New season but same ol’ criticism of Ferrari

New season but same ol' criticism of Ferrari

New season but same ol' criticism of Ferrari

The champions predicted for 2019, Ferrari got it completely wrong at the Australian Grand Prix, from the technical to the sporting.

While it must be noted that one grand prix does not make a season, it is becoming an all-too-familiar story for Ferrari’s ever-faithful tifosi.

As recently as last year, despite starting the campaign with the fastest car on the grid, a strong lead driver and a more-than-capable number two, Ferrari threw away the championship.

Sebastian Vettel collided with Valtteri Bottas at the start of the French GP, he hit the barrier while leading in Germany and crashed with Max Verstappen in Japan.

But it wasn’t only the driver’s fault.

Ferrari gave the number two driver pole position for the Italian Grand Prix – ironic that a team known for being liberal with their use of team orders would be criticised for not using them, took a wrong turn in the development war and binned their Sochi updates, and were unable to settle their driver in the face of immense pressure.

“Maranello does everything wrong,” declared Italy’s La Gazzetta dello Sport.

It is no wonder the Scuderia’s fans, and detractors, have been so quick to jump on their Melbourne mistakes.

Ferrari came out firing in the cold of pre-season testing where the track temperatures barely reached 20’C, winning the Winter World Championship by 0.03s ahead of Mercedes.

At the time Red Bull boss Christian Horner pointed out that Ferrari are “always strong in winter, if there was a World Championship in winter, they would win it every year” – it’s after that it starts going wrong.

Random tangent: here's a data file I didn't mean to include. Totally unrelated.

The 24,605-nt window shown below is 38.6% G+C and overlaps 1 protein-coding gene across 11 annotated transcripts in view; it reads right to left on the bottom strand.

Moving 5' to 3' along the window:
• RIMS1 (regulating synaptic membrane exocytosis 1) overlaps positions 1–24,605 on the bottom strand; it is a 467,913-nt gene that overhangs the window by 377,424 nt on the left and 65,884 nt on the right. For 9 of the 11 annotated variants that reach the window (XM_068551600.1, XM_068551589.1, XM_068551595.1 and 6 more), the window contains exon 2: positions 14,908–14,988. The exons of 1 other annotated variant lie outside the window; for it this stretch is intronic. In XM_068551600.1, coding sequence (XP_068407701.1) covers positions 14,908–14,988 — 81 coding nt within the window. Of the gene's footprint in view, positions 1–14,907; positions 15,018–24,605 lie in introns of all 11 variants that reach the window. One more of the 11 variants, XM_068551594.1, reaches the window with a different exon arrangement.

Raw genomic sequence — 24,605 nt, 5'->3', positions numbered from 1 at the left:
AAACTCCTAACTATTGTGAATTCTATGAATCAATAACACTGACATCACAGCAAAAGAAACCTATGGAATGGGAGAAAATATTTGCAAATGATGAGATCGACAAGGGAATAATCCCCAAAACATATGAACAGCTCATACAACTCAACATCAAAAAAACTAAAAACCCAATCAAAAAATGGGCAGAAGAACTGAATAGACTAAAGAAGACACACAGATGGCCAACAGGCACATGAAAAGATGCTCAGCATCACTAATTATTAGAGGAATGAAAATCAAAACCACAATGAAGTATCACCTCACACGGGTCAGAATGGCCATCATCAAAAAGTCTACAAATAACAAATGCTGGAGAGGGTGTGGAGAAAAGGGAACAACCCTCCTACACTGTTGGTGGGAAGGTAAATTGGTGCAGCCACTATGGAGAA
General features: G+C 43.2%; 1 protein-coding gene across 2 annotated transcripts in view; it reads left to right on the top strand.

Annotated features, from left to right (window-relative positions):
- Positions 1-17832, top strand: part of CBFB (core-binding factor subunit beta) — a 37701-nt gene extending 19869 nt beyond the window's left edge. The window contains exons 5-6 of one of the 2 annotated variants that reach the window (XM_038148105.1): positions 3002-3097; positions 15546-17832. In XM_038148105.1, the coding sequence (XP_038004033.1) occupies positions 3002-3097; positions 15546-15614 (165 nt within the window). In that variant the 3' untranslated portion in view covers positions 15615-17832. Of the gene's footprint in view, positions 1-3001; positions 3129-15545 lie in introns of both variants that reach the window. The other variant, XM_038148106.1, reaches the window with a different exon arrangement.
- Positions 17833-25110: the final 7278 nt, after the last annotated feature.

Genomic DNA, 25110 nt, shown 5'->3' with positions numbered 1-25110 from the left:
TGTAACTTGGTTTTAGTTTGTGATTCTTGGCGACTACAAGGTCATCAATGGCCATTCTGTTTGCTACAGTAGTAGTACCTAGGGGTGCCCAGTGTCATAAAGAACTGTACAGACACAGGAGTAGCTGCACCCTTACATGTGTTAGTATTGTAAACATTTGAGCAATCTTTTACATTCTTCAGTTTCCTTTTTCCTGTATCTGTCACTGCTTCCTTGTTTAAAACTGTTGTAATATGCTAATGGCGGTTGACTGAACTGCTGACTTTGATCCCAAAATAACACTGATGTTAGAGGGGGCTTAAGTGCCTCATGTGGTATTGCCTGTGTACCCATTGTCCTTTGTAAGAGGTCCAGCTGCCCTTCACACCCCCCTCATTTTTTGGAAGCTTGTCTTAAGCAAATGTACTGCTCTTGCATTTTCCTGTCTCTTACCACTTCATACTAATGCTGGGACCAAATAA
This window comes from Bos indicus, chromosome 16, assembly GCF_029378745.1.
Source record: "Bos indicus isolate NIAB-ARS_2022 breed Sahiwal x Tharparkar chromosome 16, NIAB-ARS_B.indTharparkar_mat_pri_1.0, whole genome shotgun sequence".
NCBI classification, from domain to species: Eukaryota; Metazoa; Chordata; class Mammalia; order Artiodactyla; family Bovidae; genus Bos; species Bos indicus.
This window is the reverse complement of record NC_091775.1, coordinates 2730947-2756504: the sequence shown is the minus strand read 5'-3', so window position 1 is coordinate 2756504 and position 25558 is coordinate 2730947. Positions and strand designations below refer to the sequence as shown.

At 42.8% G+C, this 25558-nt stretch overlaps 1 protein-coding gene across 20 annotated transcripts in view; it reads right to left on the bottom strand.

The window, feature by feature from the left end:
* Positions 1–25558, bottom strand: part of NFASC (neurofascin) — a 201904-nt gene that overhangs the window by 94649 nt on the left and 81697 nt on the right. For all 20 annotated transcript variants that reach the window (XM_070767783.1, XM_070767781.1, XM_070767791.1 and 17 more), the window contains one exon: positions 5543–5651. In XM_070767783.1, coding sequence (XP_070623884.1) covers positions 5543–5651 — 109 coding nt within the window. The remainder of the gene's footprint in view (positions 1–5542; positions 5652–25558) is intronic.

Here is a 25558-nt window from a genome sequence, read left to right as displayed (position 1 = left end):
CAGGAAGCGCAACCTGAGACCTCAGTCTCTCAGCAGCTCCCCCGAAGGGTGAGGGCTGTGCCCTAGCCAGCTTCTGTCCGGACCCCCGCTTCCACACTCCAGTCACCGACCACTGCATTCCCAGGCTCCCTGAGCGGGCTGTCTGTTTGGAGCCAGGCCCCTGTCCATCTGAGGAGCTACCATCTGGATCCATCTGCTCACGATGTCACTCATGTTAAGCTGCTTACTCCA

Ferrari struggled for pace from their very first lap of the Albert Park street circuit. They couldn’t set-up the SF90 in the 40-plus degree heat, the balance was wrong and the frustrations mounted.

Although Vettel qualified third, he was 0.7s down on pole sitter Lewis Hamilton. Fans, though, still hoped that race pace would, well, put them in the race. It didn’t.

Vettel was unable to attack the Mercedes drivers at the start and even though Hamilton’s W10 suffered serious floor damage on the fourth lap of the 58-lap race, the German’s car wasn’t capable of taking advantage.

Dropping back, he was passed – with such ease it was borderline embarrassing – by the Honda-powered Red Bull of Verstappen, before Leclerc closed up on him.

It should have been a P4 on his Ferrari debut for Leclerc but, perhaps with their 2018 Italian Grand Prix mistakes still haunting them, team boss Mattia Binotto and the brains’ trust told the Monaco driver to hold station.

Come Monday morning, Gazzetta dello Sport labelled Vettel “weak” as he didn’t put up a fight and only kept Leclerc behind him because of team orders – at Race 1! called it “too ugly to be true” while the tifosi joined Ferrari’s powers-that-don’t-always-be in scratching their heads as to just what the bloody hell had gone wrong.

One race into the season and already the first line on the list of Ferrari mistakes has been written: wrong set-up in Melbourne.

And should the other Ferrari driver in Leclerc prove to be the one in the championship fight, we can add lost two points through team orders (at Race 1!) to the list.

The only up side is that last year they went from great to wretched, maybe this year they’ll reverse the trend.

But will it be too little too late for a team all too often mocked for the ‘spaghetti culture’?

Michelle Foster